I absolutely love these tone policing whines, I think they might make my day. IMO the best response is to not bother responding, just keep up calling them would-be murderers. It’s the truth and it’s fun!

  • Van Buren

    So, we on the left can criticize it, but we just can’t point out what its effects will be. The Jonah Rules.

    • McAllen

      Leftists: This bill will kill people!
      Jonah: Repugnant.
      Leftists: This bill will cause preventable illnesses.
      Jonah: Still repugnant.
      Leftists: This bill will cause people to go bankrupt?
      Jonah: Nope.
      Leftists: …This bill will make rich people slightly less rich?
      Jonah: There you go!

  • PotemkinMetropolitanRegion

    I’m wondering (naively) if perhaps we’re seeing peak wingnut? The GOP congressional delegation literally is dangerously close to passing a bill that will kill tens of thousands and financially devastate perhaps millions (a point that is not talked up enough). It is historically unpopular. Is it possible some Republicans are reaching the point where they can’t go further into crazyland? Maybe it would take a big electoral repudiation by their base to really knock it in.

    • their base isn’t going anywhere. the GOP base is the same brain trust that voted for Trump. and he still has an 85% approval rate among Republicans .

      • Aaron Morrow

        Without more details, I can’t tell whether less people are identifying as Republicans and more are identifying as Independents. (While that might explain why approval from Independents has increased, I wouldn’t jump to that conclusion.) It would be nice to know if the GOP base is shrinking.

    • Xenos66

      Peak wingnut is like the speed of light. you can always approach closer by expending more energy but you will not quite get there.

    • Rob in CT

      There is no peak wingnut. Peak wingnut is a lie. I have learned this the hard way.

      • Captain Splendid

        Yeah, I really want to go visit my 18 year old self, agog at the fuckery of the Lewisnsky scandal, and tell myself “You ain’t seen nothing yet!”

    • Lost Left Coaster

      Peak wingnut has been predicted many times before, particularly during the latter years of the George W. Bush era. I think we have learned that they simply do not go away and never will.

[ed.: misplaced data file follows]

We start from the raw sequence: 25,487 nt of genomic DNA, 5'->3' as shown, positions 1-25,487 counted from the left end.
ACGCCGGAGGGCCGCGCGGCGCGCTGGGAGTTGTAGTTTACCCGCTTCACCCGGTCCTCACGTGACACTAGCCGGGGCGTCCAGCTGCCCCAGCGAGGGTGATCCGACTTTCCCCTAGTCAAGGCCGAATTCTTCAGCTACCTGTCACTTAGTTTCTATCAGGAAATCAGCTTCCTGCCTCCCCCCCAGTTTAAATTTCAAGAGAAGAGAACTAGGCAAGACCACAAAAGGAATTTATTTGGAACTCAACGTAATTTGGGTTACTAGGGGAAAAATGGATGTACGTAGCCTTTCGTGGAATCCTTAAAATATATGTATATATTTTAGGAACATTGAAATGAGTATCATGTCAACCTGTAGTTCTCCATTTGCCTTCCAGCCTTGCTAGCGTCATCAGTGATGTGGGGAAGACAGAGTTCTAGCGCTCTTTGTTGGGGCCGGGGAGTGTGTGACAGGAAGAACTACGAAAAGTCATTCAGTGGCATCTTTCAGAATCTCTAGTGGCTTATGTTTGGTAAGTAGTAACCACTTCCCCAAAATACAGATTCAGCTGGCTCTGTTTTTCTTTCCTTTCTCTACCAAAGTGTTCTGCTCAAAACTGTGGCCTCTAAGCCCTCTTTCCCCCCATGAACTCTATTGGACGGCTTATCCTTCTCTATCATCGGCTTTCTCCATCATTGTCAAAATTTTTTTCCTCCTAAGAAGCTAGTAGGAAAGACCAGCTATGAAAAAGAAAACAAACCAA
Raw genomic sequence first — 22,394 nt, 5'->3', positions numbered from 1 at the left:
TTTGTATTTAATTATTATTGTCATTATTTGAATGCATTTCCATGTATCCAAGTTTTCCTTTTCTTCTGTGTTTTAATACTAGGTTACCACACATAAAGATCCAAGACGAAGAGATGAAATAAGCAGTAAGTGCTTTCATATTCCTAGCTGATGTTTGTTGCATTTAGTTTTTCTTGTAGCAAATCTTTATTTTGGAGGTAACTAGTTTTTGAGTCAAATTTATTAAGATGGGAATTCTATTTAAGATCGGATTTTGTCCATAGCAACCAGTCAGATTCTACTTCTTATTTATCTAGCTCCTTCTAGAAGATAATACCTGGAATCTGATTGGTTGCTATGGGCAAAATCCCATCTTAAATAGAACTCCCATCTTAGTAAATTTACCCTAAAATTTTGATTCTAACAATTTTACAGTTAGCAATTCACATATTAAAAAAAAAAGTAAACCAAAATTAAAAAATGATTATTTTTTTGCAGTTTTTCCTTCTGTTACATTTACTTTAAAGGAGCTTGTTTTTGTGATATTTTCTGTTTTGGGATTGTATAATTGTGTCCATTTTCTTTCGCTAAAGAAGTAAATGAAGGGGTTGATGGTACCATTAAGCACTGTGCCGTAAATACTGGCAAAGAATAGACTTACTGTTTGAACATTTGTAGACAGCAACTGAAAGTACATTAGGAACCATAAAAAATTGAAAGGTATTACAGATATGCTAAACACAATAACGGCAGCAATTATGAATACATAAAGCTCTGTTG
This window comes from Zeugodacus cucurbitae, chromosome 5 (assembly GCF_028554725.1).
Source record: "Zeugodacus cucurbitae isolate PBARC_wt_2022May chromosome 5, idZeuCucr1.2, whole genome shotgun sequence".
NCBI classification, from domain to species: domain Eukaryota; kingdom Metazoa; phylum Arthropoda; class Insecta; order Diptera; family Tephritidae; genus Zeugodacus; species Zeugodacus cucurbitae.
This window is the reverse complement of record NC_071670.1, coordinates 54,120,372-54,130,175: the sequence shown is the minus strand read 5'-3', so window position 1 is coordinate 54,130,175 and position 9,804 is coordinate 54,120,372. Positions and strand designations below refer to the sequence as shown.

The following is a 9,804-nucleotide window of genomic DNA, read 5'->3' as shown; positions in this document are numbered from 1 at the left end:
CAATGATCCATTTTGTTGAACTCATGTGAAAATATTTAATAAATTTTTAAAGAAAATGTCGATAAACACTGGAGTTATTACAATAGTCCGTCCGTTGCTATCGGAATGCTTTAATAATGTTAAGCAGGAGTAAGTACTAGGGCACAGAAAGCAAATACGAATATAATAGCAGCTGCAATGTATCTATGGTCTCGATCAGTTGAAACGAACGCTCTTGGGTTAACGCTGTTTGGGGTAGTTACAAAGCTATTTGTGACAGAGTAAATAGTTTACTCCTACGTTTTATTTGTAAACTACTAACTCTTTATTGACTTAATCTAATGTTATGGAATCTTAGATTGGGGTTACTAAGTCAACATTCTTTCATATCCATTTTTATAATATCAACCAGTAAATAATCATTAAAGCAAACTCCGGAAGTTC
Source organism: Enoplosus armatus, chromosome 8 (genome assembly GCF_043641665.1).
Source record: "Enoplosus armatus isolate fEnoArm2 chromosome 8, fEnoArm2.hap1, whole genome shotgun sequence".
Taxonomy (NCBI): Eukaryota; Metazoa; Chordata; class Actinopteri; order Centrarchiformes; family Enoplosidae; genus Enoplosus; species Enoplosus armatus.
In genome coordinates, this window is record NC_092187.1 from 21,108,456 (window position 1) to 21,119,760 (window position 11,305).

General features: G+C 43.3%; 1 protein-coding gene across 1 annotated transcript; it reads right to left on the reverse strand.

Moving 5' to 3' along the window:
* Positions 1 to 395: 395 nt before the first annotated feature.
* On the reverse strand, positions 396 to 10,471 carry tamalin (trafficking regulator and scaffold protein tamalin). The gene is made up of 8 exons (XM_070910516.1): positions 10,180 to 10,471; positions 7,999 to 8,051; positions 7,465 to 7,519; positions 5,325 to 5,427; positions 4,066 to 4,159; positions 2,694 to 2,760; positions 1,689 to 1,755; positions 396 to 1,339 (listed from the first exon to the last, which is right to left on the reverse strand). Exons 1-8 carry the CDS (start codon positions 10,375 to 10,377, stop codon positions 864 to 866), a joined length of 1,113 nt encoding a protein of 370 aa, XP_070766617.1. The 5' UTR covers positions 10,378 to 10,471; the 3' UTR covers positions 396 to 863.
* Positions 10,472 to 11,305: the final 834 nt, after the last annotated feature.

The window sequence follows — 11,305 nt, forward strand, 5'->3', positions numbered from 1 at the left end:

• ohsopolite

        Peak wingnut has been predicted many times before, particularly during the latter years of the George W. Bush era.

        And just look where we are now…

    • epidemiologist

      There won’t be a peak wingnut from people organically recognizing the evil, unfortunately. Peak wingnut is what happens right before decent people, working hard to punch them down, start to make a dent.

  • Mike Toreno

    “I think the flawed Republican health-care plan is very much open to criticism, from the Left and the Right, but this rhetoric is repugnant and dangerously stupid.”

    No it isn’t.

    “Would people die? Despite a host of very specific numbers from people like Senator Bernie Sanders, no one really knows.”

    Yeah they do.

    “The data is at best mixed about whether Medicaid improves mortality rates or even health overall”

    No it isn’t.

    The claim that the data is unclear is a lie. He’s pretending that there is an actual question of fact, and he’s doing this to privilege his own point of view by claiming the right to limit the language used to criticize his viewpoint.

    He’s trying to camouflage his argument as a defensible argument, put forward by someone with integrity. If his claim that there were uncertainty were true, it would be unfair to characterize the bill as a death bill. But there isn’t uncertainty of the sort that he claims; he is generalizing his own ignorance and using it as a shield against criticism. He is ignorant, but others are not, and they are entitled to put forth their superior factual knowledge.

    It is unfair to use irrelevant personal characteristics of the speaker against any argument; so if the fact that Goldberg is a stupid, fat, lazy slob were irrelevant, bringing it up would be unfair. But it isn’t. One of the Republican arguments is that people with healthy lifestyles should not subsidize health insurance for those who live unhealthy lifestyles. This isn’t true, but it’s what they claim. But I think there IS an argument that people who live unhealthy lifestyles, and personally vote to take insurance away from others, or collect money making dishonest arguments in favor of taking away insurance from others, should NOT be subsidized because that shows them as hypocrites. Thus, Billy Long is a huge, huge fat slob who belongs to a party that advocates “morality-based health insurance” and his self-indulgent lifestyle burdens the people of Missouri. He voted for this bill. Goldberg is another huge fat slob. He was also an Iraq War chickenhawk, and he is shaping up to be a health insurance chickenhawk.

    Billy Long should pledge that if anyone in Missouri dies as a result of this bill, he will not file any claim for any obesity-related disease he presently has, or develops. So should Goldberg.